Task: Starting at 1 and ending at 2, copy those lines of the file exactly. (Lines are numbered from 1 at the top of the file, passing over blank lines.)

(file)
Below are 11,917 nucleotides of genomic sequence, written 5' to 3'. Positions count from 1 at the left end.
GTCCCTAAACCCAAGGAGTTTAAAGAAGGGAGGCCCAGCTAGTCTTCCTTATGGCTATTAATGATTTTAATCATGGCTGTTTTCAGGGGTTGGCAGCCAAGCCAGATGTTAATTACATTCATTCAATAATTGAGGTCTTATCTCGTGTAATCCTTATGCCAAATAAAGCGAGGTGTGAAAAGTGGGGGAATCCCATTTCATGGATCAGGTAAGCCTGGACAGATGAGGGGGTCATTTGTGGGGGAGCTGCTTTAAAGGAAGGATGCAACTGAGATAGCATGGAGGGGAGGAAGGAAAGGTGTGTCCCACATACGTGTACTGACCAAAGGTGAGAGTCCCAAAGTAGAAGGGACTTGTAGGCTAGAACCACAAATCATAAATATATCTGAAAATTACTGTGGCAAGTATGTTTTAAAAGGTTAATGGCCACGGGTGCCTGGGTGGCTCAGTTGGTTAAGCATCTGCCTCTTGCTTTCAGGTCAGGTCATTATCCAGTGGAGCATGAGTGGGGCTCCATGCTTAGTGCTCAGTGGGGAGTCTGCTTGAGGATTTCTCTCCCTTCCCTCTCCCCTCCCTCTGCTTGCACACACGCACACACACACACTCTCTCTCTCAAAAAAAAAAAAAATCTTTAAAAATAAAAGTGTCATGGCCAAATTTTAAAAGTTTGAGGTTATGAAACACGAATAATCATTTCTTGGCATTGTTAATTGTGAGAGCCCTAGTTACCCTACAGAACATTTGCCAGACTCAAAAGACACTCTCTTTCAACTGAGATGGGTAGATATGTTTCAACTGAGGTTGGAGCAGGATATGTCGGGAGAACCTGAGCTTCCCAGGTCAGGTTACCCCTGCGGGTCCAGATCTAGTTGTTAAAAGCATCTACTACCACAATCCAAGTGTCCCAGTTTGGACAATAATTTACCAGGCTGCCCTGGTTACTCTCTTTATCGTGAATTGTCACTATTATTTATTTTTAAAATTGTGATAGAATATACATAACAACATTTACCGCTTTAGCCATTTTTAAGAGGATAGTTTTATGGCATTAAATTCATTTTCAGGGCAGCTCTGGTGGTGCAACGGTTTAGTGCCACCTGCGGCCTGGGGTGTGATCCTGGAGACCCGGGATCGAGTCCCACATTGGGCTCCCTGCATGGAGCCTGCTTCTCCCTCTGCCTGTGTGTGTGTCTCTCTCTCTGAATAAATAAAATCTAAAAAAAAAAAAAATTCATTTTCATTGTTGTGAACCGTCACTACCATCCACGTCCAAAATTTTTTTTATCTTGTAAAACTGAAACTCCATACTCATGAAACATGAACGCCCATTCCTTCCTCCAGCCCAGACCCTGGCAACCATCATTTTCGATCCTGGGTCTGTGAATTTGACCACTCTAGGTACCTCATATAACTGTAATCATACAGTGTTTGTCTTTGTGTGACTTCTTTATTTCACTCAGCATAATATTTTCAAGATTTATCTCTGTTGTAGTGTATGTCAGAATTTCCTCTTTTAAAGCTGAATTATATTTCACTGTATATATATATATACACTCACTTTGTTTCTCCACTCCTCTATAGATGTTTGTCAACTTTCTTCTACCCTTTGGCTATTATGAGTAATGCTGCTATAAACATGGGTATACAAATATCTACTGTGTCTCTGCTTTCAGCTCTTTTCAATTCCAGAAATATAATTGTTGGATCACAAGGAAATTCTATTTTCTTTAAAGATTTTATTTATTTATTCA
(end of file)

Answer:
Below are 11,917 nucleotides of genomic sequence, written 5' to 3'. Positions count from 1 at the left end.
GTCCCTAAACCCAAGGAGTTTAAAGAAGGGAGGCCCAGCTAGTCTTCCTTATGGCTATTAATGATTTTAATCATGGCTGTTTTCAGGGGTTGGCAGCCAAGCCAGATGTTAATTACATTCATTCAATAATTGAGGTCTTATCTCGTGTAATCCTTATGCCAAATAAAGCGAGGTGTGAAAAGTGGGGGAATCCCATTTCATGGATCAGGTAAGCCTGGACAGATGAGGGGGTCATTTGTGGGGGAGCTGCTTTAAAGGAAGGATGCAACTGAGATAGCATGGAGGGGAGGAAGGAAAGGTGTGTCCCACATACGTGTACTGACCAAAGGTGAGAGTCCCAAAGTAGAAGGGACTTGTAGGCTAGAACCACAAATCATAAATATATCTGAAAATTACTGTGGCAAGTATGTTTTAAAAGGTTAATGGCCACGGGTGCCTGGGTGGCTCAGTTGGTTAAGCATCTGCCTCTTGCTTTCAGGTCAGGTCATTATCCAGTGGAGCATGAGTGGGGCTCCATGCTTAGTGCTCAGTGGGGAGTCTGCTTGAGGATTTCTCTCCCTTCCCTCTCCCCTCCCTCTGCTTGCACACACGCACACACACACACTCTCTCTCTCAAAAAAAAAAAAAATCTTTAAAAATAAAAGTGTCATGGCCAAATTTTAAAAGTTTGAGGTTATGAAACACGAATAATCATTTCTTGGCATTGTTAATTGTGAGAGCCCTAGTTACCCTACAGAACATTTGCCAGACTCAAAAGACACTCTCTTTCAACTGAGATGGGTAGATATGTTTCAACTGAGGTTGGAGCAGGATATGTCGGGAGAACCTGAGCTTCCCAGGTCAGGTTACCCCTGCGGGTCCAGATCTAGTTGTTAAAAGCATCTACTACCACAATCCAAGTGTCCCAGTTTGGACAATAATTTACCAGGCTGCCCTGGTTACTCTCTTTATCGTGAATTGTCACTATTATTTATTTTTAAAATTGTGATAGAATATACATAACAACATTTACCGCTTTAGCCATTTTTAAGAGGATAGTTTTATGGCATTAAATTCATTTTCAGGGCAGCTCTGGTGGTGCAACGGTTTAGTGCCACCTGCGGCCTGGGGTGTGATCCTGGAGACCCGGGATCGAGTCCCACATTGGGCTCCCTGCATGGAGCCTGCTTCTCCCTCTGCCTGTGTGTGTGTCTCTCTCTCTGAATAAATAAAATCTAAAAAAAAAAAAAATTCATTTTCATTGTTGTGAACCGTCACTACCATCCACGTCCAAAATTTTTTTTATCTTGTAAAACTGAAACTCCATACTCATGAAACATGAACGCCCATTCCTTCCTCCAGCCCAGACCCTGGCAACCATCATTTTCGATCCTGGGTCTGTGAATTTGACCACTCTAGGTACCTCATATAACTGTAATCATACAGTGTTTGTCTTTGTGTGACTTCTTTATTTCACTCAGCATAATATTTTCAAGATTTATCTCTGTTGTAGTGTATGTCAGAATTTCCTCTTTTAAAGCTGAATTATATTTCACTGTATATATATATATACACTCACTTTGTTTCTCCACTCCTCTATAGATGTTTGTCAACTTTCTTCTACCCTTTGGCTATTATGAGTAATGCTGCTATAAACATGGGTATACAAATATCTACTGTGTCTCTGCTTTCAGCTCTTTTCAATTCCAGAAATATAATTGTTGGATCACAAGGAAATTCTATTTTCTTTAAAGATTTTATTTATTTATTCA